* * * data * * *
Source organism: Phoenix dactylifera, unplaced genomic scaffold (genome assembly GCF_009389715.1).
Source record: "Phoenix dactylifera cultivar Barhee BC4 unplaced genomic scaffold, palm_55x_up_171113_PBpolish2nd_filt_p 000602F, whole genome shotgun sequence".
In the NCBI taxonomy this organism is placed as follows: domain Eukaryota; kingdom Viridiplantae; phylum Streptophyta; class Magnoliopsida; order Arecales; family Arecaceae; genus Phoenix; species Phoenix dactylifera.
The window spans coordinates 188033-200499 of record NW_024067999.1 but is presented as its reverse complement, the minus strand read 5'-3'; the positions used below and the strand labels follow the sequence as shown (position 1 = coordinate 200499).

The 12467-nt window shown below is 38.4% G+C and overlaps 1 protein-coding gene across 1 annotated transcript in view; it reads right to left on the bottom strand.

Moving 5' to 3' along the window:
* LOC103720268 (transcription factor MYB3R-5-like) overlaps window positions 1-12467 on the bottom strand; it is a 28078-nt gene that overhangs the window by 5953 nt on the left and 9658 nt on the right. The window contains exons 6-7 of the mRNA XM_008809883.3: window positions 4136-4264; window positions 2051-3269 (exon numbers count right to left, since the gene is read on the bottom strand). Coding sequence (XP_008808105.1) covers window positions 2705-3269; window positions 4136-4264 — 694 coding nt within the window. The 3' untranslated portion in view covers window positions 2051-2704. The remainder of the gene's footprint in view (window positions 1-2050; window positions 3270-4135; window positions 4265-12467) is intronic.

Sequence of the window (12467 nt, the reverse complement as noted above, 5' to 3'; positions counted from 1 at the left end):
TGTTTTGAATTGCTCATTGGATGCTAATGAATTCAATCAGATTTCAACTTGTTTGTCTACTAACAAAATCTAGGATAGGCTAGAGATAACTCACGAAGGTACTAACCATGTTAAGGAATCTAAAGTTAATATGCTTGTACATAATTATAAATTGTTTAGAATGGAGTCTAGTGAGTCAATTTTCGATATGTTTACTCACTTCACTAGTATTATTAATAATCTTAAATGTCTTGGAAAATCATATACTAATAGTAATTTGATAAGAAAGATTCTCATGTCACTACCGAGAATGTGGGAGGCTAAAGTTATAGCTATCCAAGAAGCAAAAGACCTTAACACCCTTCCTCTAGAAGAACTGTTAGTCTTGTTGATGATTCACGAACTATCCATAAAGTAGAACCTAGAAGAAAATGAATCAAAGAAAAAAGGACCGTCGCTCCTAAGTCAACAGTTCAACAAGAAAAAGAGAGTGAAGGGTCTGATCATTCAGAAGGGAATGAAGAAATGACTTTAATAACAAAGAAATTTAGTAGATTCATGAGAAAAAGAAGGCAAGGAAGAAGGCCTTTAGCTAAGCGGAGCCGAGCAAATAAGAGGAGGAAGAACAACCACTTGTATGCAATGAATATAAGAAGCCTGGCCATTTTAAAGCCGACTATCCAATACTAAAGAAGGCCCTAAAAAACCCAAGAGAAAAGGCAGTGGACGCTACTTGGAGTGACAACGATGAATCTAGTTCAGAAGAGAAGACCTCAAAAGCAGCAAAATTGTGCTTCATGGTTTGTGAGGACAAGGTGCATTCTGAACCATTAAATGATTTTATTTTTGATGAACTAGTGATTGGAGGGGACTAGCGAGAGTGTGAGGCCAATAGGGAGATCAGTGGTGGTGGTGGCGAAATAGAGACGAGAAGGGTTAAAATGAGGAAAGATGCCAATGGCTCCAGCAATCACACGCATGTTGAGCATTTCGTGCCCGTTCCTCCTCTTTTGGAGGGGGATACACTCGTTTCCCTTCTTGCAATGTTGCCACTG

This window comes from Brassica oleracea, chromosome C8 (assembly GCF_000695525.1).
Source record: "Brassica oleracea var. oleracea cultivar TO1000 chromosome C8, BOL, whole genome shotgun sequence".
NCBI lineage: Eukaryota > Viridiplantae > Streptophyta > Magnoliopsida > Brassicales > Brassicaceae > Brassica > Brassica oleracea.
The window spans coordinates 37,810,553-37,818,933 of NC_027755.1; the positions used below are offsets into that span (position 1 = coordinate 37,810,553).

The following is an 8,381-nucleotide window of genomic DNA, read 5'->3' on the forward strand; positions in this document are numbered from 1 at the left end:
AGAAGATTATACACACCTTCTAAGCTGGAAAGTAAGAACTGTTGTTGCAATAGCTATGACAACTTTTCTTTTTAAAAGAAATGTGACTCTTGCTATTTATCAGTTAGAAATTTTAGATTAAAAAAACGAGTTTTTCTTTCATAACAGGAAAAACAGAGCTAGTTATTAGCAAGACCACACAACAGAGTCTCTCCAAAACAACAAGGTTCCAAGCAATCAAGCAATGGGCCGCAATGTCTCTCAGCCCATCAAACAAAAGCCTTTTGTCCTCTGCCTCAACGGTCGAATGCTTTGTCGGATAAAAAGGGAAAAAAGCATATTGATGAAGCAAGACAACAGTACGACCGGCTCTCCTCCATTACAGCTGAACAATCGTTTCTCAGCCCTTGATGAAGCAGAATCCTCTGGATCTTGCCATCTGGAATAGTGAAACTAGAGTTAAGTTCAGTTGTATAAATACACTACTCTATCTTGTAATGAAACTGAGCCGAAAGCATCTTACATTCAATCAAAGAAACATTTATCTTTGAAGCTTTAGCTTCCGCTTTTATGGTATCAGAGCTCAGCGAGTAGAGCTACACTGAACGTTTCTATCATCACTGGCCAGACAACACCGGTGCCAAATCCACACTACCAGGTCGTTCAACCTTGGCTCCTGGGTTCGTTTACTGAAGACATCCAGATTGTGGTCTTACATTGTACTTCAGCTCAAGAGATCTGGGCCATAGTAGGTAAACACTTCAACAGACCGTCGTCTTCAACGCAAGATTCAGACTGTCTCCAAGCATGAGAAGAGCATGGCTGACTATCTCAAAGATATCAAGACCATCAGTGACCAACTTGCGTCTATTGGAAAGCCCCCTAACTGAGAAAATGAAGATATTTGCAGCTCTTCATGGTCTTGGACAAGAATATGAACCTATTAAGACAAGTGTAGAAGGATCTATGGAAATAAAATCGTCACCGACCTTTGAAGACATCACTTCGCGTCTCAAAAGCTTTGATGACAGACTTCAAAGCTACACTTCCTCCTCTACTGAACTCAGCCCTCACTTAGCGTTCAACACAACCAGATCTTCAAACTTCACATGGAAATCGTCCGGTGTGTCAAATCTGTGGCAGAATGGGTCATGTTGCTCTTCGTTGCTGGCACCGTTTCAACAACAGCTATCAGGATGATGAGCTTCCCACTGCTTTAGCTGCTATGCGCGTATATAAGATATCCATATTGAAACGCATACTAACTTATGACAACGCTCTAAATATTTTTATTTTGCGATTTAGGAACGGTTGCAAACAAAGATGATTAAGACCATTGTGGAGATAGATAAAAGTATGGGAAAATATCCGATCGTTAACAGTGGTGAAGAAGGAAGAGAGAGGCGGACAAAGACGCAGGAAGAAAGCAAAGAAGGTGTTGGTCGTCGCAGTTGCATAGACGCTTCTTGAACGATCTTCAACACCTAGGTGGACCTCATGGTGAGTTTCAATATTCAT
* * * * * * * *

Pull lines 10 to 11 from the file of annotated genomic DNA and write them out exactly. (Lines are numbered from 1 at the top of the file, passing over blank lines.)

This window comes from Brassica oleracea, chromosome C8 (assembly GCF_000695525.1).
Source record: "Brassica oleracea var. oleracea cultivar TO1000 chromosome C8, BOL, whole genome shotgun sequence".